For the first time since worship services were held there in September of 1922, the stone, Byzantine-Moorish structure at the corner of Eutaw Place and Chauncey Avenue will not be used as a synagogue.

Starting in January, the home of Beth Am Synagogue will undergo a series of renovations that are expected to be completed by next year’s High Holiday season.

The historic triple-arched building — located at 2501 Eutaw Place in Reservoir Hill and designed by noted local architect Joseph Evans Sperry — served Chizuk Amuno Congregation, now in Stevenson, from 1922 to 1974.

Rabbi Daniel Cotzin Burg

Rabbi Daniel Cotzin Burg: “We view this as a great time to focus on why the synagogue exists.” (Courtesy photo)

“We will be modernizing the building — a lot. It’s very exciting,” said Rabbi Daniel Cotzin Burg, Beth Am’s spiritual leader. Rabbi Burg came to Beth Am, a Conservative congregation of nearly 500 families and individuals, from a Chicago area pulpit in 2010.

On the weekend of Dec. 7-9, Beth Am congregants celebrated the synagogue’s temporary relocation as well as Chanukah and the 44th anniversary of the congregation’s founding.

The renovation project is the result of “Tradition & Transformation: The Campaign for Beth Am,” a major funding initiative that began “in earnest, about six years ago,” said Rabbi Burg.

The campaign, which has already raised over $11 million, includes $5 million to update the building. Some renovations funded by the campaign have already been completed — the congregation recently installed new seat cushions, carpeting and video streaming and recording from the main sanctuary.
But additional capital will be used to add new sound and lighting systems and air conditioning to the sanctuary, new restrooms, a fully renovated kitchen and the creation of a social hall on the building’s lower level that can be used for b’nai mitzvah parties and weddings.

In addition, Rabbi Burg said the project will include the installation of movable partitions and technological advancements in Beth Am’s religious school known as the Jewish Discovery Lab.

Rabbi Burg said the congregation made the decision to relocate during the construction period “because it makes sense practically and financially to leave the premises for a few months.”

But Beth Am and its congregants won’t be traveling too far from their Reservoir Hill base, he said.

“When Beth Am was founded in 1974, the congregation made the choice to retain its roots in the city. It was a rare choice and a values choice,” said the rabbi. “We’re committed to the city and our history. We want to continue to foster the relationships we have built with our neighbors. We want them to know that the renovations will make us a better anchor for the community.”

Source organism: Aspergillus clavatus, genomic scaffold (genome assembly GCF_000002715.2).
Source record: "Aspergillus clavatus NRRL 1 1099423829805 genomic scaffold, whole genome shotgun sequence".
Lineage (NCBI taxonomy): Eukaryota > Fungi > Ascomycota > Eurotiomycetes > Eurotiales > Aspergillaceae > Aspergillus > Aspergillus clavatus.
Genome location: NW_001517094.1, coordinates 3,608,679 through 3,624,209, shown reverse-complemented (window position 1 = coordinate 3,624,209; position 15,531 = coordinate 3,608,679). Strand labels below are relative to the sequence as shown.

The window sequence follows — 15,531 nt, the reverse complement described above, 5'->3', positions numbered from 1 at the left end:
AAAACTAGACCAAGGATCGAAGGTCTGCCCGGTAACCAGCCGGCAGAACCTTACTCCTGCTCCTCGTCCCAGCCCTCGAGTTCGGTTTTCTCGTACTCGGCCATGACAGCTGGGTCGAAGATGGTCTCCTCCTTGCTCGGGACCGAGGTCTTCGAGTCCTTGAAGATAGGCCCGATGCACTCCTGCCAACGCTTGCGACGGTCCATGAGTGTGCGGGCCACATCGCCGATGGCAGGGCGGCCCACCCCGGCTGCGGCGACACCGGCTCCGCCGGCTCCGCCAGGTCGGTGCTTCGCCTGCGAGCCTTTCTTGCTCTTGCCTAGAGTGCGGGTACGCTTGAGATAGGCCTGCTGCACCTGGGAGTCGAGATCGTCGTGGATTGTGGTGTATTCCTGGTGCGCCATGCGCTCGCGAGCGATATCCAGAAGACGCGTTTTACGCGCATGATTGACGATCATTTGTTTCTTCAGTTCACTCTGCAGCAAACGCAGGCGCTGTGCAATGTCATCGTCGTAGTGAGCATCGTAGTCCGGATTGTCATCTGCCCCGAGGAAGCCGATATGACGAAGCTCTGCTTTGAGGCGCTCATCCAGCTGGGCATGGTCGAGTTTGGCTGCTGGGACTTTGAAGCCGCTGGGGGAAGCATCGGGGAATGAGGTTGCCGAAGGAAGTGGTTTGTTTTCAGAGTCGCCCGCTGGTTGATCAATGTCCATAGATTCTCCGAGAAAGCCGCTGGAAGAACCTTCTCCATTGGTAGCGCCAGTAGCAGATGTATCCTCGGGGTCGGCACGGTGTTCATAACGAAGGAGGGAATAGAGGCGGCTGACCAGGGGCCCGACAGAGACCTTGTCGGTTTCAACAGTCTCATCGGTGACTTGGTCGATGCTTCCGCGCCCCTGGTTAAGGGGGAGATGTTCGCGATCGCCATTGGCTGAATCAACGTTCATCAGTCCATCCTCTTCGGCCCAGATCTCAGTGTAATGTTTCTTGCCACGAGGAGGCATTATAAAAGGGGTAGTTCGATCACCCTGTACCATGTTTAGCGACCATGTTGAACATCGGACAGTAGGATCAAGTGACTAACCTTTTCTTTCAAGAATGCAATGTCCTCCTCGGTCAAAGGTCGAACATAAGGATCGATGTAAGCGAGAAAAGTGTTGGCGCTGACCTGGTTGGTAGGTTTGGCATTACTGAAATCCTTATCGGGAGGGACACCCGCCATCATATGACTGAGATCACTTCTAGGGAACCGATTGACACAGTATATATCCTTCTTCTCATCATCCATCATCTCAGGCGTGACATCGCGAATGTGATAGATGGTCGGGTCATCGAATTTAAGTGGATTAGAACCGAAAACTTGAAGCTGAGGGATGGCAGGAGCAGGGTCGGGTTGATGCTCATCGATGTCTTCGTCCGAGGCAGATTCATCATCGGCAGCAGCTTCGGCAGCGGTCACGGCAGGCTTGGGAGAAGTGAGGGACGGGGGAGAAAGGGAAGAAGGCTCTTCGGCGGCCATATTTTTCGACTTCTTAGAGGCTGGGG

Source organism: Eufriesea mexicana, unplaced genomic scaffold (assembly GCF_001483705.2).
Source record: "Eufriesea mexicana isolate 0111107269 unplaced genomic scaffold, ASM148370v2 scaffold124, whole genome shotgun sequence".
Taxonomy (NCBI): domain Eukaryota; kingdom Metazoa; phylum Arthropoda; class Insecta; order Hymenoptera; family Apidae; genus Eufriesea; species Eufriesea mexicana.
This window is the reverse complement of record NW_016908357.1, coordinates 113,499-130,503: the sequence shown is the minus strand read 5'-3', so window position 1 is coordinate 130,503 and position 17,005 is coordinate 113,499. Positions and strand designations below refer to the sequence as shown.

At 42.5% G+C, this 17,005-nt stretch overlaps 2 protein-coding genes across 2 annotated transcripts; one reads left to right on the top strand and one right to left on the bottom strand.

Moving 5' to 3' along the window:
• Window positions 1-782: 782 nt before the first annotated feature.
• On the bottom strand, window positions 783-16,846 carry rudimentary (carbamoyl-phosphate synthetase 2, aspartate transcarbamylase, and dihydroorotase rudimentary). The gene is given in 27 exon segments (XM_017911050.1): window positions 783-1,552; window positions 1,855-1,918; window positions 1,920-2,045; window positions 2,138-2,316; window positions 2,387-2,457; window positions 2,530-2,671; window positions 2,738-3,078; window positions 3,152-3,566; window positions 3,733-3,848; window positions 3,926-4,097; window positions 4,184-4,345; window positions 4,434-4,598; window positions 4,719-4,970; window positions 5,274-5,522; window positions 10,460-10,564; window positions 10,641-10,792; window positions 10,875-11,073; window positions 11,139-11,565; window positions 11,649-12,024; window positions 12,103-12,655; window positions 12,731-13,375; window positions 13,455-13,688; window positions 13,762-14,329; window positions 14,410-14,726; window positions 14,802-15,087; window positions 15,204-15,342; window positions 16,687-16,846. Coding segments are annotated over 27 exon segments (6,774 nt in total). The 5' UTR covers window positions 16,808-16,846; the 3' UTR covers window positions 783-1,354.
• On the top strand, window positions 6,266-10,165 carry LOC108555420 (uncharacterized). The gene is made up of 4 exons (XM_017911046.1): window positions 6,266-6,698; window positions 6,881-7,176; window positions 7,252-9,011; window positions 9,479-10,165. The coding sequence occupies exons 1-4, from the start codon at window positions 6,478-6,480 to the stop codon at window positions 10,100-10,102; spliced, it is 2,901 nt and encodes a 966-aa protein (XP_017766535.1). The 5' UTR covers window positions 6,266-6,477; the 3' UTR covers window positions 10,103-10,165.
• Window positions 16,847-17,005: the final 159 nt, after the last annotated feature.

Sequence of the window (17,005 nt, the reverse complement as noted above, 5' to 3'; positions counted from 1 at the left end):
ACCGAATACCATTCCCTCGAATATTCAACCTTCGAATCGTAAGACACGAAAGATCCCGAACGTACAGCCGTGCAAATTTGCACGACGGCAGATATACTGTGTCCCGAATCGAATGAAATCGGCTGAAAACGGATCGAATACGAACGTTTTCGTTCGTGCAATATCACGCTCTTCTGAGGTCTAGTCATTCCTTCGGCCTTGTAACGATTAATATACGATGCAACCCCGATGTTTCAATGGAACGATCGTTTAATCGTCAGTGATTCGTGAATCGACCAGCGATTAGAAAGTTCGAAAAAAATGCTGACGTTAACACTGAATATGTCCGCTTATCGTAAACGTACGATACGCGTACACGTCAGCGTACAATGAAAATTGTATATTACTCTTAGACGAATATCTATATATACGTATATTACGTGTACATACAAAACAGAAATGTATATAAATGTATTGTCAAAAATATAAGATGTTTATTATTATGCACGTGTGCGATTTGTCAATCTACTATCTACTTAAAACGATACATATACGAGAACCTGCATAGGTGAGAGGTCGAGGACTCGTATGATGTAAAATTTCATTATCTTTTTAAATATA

Another reason for remaining in the neighborhood during the construction project, said Rabbi Burg, is to accommodate Shabbat-observant congregants “who moved to Reservoir Hill so they can walk to shul.”

Through late August of 2019, Beth Am will hold services at the Mount Lebanon Baptist Church, at 2812 Reisterstown Road.

“It’s a wonderful congregation across from the Parks & People Foundation,” said Rabbi Burg. “Its mission aligns with our own. They do lots of social justice work to anchor the community, and the church really serves our needs. It’s accessible with an elevator and a social hall where we can hold kiddush luncheons and has accommodations to store our siddurim and sifrei torah.

“They’ve been great to work with,” Rabbi Burg said of the Mount Lebanon Baptist Church leadership. “We are also excited to be in a black church. Worship in America is so segregated … so that’s an added benefit.”

Rabbi Burg also said that for the duration of the construction, Jewish Discovery Lab classes will be held at Bolton Street Synagogue in Roland Park, and Beth Am’s administrative offices will be located at 2701 North Charles St.

“Because Phase I of the building project doesn’t include administrative space, we signed a three-year lease while we come up with solutions for those spaces,” the rabbi said.

Beth Am Synagogue

Built in 1922, Beth Am Synagogue’s historic building formerly served Chizuk Amuno Congregation, located now in Stevenson. (Photo by Joel Nadler)

While a move to three different locations may seem disruptive for a congregation’s operations, Rabbi Burg said it offers an important benefit.

“We view this as a great time to focus on why the synagogue exists,” he said. “Beth Am means ‘house of the people.’ It’s a great opportunity to reengage with our members, to explore different ways to come together and to deepen connections between the people who inhabit the building.

“Even though we have a gorgeous historical building that will be even more gorgeous when we return, the people in the congregation are even more important,” Rabbi Burg said. “Without them, we wouldn’t be in the building.”